Votes for Women in Nebraska
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Opposition to Women's Suffrage:
Religious Opposition

There were also religious figures who joined the fight to keep women out of the voting booths. After all, some of them argued, women did not belong in the political arena because their place was the "realm of sentiment and love, [they posses] gentler, kinder and holier attributes, that make the name of wife, mother, and sister next to the name of God himself."

The Roman Catholic Church was the religious group that most consistently opposed women's suffrage. In 1906 more than 29 percent of all Nebraskans claimed affiliation with the Catholic Church, by far the largest single denomination in the state. German Catholics were the most conservative and opposed most of the progressive era reforms; especially any attempts to provide women access to the ballot box or prohibit the sale of alcoholic beverages.

Lest Catholic Men Be Misled

Yet, there were some Catholic voices in favor of suffrage. In 1914, the national president of the pro-suffrage organization, Dr. Anna Howard Shaw, was in Omaha. Her speeches prompted a few Catholic priests to express their personal support for suffrage. That act prompted the Nebraska chairwoman of the anti-suffragists, Mrs. Mary Nash Crofoot, to distribute a pamphlet called "Lest Catholic Men Be Misled" to churches around the city. The pamphlet was actually authored by her husband but distributed under her name. They argued that feminists were opposed to the standard that the Virgin Mother set for "ideal womanhood." And she argued that socialists in this country supported suffrage and opposed Catholics. "All socialists are opposed to anything Christian, but they bitterly hate and attack Catholics. Why should Catholics join themselves with such a body?"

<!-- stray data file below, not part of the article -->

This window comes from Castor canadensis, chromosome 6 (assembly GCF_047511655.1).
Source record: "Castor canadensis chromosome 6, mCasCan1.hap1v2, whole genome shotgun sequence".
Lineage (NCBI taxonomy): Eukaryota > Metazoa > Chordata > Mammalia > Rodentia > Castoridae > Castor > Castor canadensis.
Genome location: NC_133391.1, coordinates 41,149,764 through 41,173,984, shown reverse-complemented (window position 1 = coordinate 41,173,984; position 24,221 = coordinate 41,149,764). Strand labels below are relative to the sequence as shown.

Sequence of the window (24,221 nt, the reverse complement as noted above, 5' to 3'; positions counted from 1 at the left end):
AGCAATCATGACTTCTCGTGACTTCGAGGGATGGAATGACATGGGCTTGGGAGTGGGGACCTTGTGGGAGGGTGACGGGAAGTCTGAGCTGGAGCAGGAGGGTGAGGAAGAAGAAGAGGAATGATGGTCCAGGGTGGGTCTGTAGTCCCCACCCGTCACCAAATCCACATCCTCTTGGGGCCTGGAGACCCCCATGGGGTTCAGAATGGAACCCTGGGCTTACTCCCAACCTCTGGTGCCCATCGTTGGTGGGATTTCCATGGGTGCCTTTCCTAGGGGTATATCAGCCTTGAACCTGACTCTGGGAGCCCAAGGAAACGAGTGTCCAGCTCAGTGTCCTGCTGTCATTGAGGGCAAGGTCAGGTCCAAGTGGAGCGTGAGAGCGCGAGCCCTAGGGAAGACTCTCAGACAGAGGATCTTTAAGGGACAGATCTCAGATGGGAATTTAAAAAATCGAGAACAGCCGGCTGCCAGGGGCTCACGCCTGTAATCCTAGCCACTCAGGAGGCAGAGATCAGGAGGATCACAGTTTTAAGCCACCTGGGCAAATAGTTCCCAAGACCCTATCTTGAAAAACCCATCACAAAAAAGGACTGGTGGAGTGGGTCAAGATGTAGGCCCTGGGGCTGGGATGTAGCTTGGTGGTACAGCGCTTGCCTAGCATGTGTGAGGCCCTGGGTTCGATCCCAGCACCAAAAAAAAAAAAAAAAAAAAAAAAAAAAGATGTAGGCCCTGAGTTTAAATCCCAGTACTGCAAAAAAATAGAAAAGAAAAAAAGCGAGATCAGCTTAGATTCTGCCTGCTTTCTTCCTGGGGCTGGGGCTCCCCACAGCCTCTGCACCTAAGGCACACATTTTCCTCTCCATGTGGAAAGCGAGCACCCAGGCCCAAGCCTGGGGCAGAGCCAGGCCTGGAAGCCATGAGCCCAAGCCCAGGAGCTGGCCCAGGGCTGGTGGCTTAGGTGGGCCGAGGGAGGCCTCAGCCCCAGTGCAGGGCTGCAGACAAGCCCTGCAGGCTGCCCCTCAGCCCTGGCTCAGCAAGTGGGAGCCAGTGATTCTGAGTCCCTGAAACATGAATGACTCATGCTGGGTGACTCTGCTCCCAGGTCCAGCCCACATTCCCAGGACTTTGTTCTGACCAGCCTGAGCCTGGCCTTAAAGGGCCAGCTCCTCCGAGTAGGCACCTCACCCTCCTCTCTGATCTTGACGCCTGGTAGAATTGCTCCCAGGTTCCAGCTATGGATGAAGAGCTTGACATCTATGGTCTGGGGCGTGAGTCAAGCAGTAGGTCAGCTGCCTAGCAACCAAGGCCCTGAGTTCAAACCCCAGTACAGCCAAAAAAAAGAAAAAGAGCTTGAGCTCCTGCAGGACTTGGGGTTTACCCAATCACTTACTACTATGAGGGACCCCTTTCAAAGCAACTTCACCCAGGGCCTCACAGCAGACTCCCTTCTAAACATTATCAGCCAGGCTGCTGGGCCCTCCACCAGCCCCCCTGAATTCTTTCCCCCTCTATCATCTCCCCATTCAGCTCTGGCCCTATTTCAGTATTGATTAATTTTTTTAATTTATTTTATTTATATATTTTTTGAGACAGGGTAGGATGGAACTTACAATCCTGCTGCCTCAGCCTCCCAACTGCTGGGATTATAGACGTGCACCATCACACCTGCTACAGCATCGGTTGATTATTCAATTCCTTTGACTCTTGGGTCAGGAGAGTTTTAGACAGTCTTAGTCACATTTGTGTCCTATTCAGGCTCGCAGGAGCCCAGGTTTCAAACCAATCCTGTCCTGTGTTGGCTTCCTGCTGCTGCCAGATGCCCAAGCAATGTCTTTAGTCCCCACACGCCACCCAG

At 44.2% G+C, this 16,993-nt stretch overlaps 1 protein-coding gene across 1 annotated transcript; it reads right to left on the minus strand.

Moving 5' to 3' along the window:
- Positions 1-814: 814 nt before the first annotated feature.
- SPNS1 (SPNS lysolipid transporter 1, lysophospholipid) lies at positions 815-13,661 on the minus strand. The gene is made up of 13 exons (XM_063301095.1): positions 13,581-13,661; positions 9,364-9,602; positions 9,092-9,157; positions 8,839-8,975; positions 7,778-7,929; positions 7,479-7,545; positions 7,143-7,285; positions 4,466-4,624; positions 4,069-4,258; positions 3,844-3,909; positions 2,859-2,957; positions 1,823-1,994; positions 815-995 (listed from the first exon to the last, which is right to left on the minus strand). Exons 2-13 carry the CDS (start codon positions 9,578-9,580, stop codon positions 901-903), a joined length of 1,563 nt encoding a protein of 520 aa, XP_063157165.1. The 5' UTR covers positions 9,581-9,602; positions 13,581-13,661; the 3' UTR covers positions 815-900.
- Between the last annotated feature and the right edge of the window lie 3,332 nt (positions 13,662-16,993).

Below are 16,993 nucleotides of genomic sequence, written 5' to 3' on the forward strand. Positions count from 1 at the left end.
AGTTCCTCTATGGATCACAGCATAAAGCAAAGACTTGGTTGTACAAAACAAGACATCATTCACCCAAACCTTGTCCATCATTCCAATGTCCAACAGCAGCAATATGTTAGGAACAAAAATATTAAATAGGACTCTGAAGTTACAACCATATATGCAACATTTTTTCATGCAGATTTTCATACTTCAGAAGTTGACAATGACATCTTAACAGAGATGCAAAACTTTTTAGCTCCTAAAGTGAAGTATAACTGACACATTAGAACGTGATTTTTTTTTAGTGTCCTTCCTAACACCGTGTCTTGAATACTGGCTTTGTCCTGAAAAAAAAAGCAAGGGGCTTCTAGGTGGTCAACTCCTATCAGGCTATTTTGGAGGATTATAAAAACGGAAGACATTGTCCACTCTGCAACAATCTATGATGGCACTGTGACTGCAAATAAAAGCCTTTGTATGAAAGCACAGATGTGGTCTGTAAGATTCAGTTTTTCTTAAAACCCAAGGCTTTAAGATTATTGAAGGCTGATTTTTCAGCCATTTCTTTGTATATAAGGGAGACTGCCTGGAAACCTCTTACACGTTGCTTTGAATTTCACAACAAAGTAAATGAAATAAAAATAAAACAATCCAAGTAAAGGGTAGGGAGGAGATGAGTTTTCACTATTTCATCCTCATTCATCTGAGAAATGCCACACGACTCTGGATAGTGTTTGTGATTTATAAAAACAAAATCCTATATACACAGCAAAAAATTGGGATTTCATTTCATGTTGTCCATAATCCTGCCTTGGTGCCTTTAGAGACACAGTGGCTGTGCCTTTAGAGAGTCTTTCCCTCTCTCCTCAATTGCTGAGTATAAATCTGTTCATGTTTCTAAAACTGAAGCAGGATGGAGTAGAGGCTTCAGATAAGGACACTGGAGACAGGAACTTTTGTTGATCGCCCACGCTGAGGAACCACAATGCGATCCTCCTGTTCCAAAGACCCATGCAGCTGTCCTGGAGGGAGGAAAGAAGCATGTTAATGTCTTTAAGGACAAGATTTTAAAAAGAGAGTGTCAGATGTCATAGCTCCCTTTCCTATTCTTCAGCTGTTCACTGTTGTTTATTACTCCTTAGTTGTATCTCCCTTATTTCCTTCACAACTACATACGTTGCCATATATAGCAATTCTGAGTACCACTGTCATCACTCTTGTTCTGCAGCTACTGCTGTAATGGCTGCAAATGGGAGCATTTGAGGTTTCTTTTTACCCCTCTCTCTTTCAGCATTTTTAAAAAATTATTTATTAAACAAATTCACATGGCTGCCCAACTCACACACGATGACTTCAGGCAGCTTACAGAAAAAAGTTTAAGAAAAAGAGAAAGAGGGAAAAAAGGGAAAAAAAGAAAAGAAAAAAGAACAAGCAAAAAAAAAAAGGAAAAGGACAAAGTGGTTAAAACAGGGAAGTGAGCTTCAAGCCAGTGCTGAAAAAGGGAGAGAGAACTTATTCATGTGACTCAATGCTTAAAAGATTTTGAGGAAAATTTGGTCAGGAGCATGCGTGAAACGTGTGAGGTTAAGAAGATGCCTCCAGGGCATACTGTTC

Adolf Hult, an early 20th century Lutheran pastor claimed that "Suffragism [is] Gripped by Feminism." He said that the suffrage movement had been taken over by "lust and immorality." He feared that the fall of women would lead to the fall of the world. "Must men put on the iron glove?" he asked.

The Reverend John Williams of St. Barnabas Episcopal Church made a distinction between the mainstream suffragists and the radical fringe. Nonetheless, he argued that the more moderate element of the movement failed to limit the excesses of the radicals who were undermining Christian morality, marriage, and home life. The Victorian ideal that a woman's place was in the home as preordained by God. "God meant for women to reign over home, and most good women reject politics because woman suffrage will destroy society."

And a minister from Ponca, Nebraska quoted scripture and said that God simply forgot to list one more commandment — women shall not vote.